- Author: Kathy Keatley Garvey
If you'd like to take a world tour and learn about such fascinating insects as darkling beetles, Australian walking sticks, giant African millipedes and others, be sure to sign up for the "Virtual Insect Palooza with the Insect Discovery Lab."
The program, open to all ages but limited to 25 participants, is set for 4 to 5 p.m., Friday, June 12 on Zoom, announced Norm Gershenz, chief executive officer and co-founder of the Bay Area-based SaveNature.Org. He also directs the organization's Insect Discovery Lab. He co-founded SaveNature.Org with wife Leslie Saul-Gershenz, a UC Davis scientist who holds a doctorate in entomology from the UC Davis Department of Entomology and Nematology.
"Professor Norm" will lead what is being billed as a "live, wild experience featuring arthropods from around the world." Viewers will be able to ask questions at the end of the program.
SaveNature.Org is an award-winning conservation organization which presents more than 800 educational outreach programs to some 38,000 children annually. National Geographic, Time magazine, and ABC's "World News Tonight" have all spotlighted the work.
Dedicated to international conservation, SaveNature.Org has raised more than $4.7 million to help preserve thousands of acres of rain forest, coral reef and desert habitat around the world, said Gershenz, who created and developed the first Adopt-an-Acre program in the United States, as well as the award-winning Conservation Parking Meter.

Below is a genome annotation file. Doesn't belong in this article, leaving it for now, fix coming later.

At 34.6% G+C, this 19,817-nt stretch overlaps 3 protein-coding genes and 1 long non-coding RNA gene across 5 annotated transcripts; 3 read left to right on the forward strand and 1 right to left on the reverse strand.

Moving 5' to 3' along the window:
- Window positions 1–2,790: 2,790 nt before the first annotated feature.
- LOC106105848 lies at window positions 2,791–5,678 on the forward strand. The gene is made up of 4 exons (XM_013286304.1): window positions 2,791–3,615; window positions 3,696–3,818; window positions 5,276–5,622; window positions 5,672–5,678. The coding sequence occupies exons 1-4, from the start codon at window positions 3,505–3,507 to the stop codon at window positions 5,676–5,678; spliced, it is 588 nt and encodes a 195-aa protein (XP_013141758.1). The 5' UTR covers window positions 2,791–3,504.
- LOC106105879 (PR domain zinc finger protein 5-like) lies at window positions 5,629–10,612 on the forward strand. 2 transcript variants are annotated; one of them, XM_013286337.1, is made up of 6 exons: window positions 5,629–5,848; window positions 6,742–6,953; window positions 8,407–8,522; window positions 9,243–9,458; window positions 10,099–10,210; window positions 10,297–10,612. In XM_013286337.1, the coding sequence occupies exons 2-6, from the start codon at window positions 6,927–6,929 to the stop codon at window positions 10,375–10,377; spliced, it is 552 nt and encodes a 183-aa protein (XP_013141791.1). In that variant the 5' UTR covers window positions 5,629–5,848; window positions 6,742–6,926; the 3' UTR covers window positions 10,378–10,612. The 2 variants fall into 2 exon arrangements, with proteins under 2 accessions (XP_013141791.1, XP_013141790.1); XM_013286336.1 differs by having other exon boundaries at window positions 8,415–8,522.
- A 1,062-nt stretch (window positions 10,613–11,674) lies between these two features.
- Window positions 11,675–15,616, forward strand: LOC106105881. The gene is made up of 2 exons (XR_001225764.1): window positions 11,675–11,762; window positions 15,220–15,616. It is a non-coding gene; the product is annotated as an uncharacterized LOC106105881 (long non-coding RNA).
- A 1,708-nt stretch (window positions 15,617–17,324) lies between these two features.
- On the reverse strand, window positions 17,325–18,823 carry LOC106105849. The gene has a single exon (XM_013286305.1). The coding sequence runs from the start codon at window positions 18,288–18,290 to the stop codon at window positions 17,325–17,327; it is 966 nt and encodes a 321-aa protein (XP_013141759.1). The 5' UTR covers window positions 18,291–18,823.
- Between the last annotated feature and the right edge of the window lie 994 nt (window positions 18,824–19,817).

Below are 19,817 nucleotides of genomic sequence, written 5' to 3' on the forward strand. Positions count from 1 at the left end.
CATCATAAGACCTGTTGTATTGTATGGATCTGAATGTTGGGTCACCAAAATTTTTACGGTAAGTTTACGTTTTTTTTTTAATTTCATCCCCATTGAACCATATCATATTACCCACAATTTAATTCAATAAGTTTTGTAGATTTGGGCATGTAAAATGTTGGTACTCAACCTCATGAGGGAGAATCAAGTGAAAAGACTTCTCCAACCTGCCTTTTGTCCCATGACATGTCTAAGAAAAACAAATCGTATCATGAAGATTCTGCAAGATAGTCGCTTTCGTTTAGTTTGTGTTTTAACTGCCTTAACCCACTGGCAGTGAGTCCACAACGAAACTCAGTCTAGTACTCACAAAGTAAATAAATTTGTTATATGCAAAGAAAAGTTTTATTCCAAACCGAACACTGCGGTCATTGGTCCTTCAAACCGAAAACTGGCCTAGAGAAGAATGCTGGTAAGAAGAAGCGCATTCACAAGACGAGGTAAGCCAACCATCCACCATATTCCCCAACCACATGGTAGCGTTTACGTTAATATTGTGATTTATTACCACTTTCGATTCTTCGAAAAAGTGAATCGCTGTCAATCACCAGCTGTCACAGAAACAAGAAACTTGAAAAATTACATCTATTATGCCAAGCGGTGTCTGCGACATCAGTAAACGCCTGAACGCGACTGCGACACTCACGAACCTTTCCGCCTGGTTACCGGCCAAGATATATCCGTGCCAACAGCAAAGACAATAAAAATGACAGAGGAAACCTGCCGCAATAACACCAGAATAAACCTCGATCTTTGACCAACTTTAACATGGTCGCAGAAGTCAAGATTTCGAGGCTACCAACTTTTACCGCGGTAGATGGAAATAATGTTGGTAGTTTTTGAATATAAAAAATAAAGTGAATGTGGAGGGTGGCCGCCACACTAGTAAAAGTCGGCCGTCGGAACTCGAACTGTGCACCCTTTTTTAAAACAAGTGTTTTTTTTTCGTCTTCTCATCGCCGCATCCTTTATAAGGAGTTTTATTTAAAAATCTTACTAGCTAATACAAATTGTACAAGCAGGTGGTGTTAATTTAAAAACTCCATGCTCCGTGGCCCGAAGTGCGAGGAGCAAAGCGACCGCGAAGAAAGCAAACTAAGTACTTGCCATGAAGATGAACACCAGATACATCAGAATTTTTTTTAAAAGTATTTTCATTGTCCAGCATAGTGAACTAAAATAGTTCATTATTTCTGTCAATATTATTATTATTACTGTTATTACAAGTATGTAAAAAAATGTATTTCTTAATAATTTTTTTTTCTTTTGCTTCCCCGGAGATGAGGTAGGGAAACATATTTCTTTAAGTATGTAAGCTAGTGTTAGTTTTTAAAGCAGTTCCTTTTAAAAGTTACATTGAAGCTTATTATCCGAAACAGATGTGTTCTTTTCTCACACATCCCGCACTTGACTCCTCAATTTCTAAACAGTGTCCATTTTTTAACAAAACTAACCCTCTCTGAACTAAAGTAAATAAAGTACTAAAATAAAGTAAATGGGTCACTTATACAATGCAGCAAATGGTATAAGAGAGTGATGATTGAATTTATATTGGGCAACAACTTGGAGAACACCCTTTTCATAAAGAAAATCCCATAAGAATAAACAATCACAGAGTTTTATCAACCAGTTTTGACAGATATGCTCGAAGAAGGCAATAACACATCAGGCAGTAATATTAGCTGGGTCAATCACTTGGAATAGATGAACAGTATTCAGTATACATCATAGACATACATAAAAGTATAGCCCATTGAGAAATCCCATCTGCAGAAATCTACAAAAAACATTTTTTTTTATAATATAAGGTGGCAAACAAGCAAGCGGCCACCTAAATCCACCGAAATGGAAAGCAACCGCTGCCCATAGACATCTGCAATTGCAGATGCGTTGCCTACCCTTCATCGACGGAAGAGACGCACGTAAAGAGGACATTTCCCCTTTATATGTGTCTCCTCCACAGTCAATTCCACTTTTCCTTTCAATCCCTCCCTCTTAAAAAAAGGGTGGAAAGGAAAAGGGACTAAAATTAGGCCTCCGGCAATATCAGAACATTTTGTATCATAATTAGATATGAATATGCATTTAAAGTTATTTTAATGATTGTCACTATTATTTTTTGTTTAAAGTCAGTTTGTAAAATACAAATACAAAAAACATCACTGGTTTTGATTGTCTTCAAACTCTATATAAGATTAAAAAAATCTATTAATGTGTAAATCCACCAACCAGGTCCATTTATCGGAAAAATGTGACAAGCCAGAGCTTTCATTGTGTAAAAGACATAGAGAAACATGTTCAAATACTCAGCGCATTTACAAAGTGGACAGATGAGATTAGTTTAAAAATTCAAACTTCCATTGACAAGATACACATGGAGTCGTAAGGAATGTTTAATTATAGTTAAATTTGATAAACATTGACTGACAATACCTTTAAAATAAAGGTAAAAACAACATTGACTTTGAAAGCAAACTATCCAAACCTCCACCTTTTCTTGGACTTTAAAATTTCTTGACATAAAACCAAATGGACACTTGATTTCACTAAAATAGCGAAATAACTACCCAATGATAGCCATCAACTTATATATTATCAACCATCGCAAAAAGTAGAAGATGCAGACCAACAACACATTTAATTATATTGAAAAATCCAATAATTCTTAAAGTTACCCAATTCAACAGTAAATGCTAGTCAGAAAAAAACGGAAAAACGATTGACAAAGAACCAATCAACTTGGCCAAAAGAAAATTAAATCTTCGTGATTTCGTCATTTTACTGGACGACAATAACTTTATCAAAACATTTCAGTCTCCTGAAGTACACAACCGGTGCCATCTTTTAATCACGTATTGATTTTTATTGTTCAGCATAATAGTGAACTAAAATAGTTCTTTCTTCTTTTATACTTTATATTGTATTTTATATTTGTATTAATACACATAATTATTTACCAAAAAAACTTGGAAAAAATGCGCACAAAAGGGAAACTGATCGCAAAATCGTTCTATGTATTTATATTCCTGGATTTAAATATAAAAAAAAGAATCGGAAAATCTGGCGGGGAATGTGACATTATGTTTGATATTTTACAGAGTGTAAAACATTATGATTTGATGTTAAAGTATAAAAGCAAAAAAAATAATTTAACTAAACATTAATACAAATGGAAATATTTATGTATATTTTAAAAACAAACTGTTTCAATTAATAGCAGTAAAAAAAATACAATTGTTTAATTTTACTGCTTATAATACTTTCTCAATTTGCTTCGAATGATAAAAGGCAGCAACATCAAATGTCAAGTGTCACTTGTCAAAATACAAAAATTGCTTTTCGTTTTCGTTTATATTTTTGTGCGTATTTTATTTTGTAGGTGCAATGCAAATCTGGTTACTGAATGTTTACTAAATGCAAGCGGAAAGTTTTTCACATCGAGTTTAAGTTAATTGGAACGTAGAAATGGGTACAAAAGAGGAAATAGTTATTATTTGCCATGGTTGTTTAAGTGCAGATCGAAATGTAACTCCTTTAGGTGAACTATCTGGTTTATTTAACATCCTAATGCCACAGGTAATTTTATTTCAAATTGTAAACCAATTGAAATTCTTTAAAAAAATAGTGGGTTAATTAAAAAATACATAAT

His credentials include 18 years with the San Francisco Zoo as an educator, member of the animal care staff, fundraiser, and researcher. In addition, he has worked as a field biologist and naturalist in Borneo, Malaysia, India, Nepal, Costa Rica and Namibia. "I have tracked black rhinos in Zimbabwe, chased orangutans in Borneo, and stalked the elusive platypus in Australia (with his camera)," he related. In his conservation work, he has handled boas and bobcats, pandas and elephants, snow leopards and koalas, hippos and hornbills.
In 2010, Gershenz received the prestigious Elizabeth Terwilliger Prize for Conservation. In 2018 the American Association of Zookeepers presented him with the Lifetime Achievement Award for outstanding work in nature conservation.
- Author: Kathy Keatley Garvey
Mark your calendar.
The Bohart Museum of Entomology on the UC Davis campus is planning an open house on "How to Be an Entomologist" from 1 to 4 p.m., Saturday, Sept. 27. The insect museum is located in Room 1124 of the Academic Surge building, Crocker Lane, off LaRue Road.
The event is free and open to the public and is family friendly. This is the first of nine open houses during the 2014-15 academic year.
Plans call for a number of UC Davis entomologists to participate--to show and explain their work, said Bohart Museum director Lynn Kimsey, professor of entomology, UC Davis Department of Entomology and Nematology.
"We will have a pinning and butterfly and moth spreading ongoing workshop with Jeff Smith and tips on how to rear insects," said Tabatha Yang, the Bohart Museum's education and outreach coordinator. Smith, an entomologist in Sacramento, is a longtime donor and volunteer at the Bohart.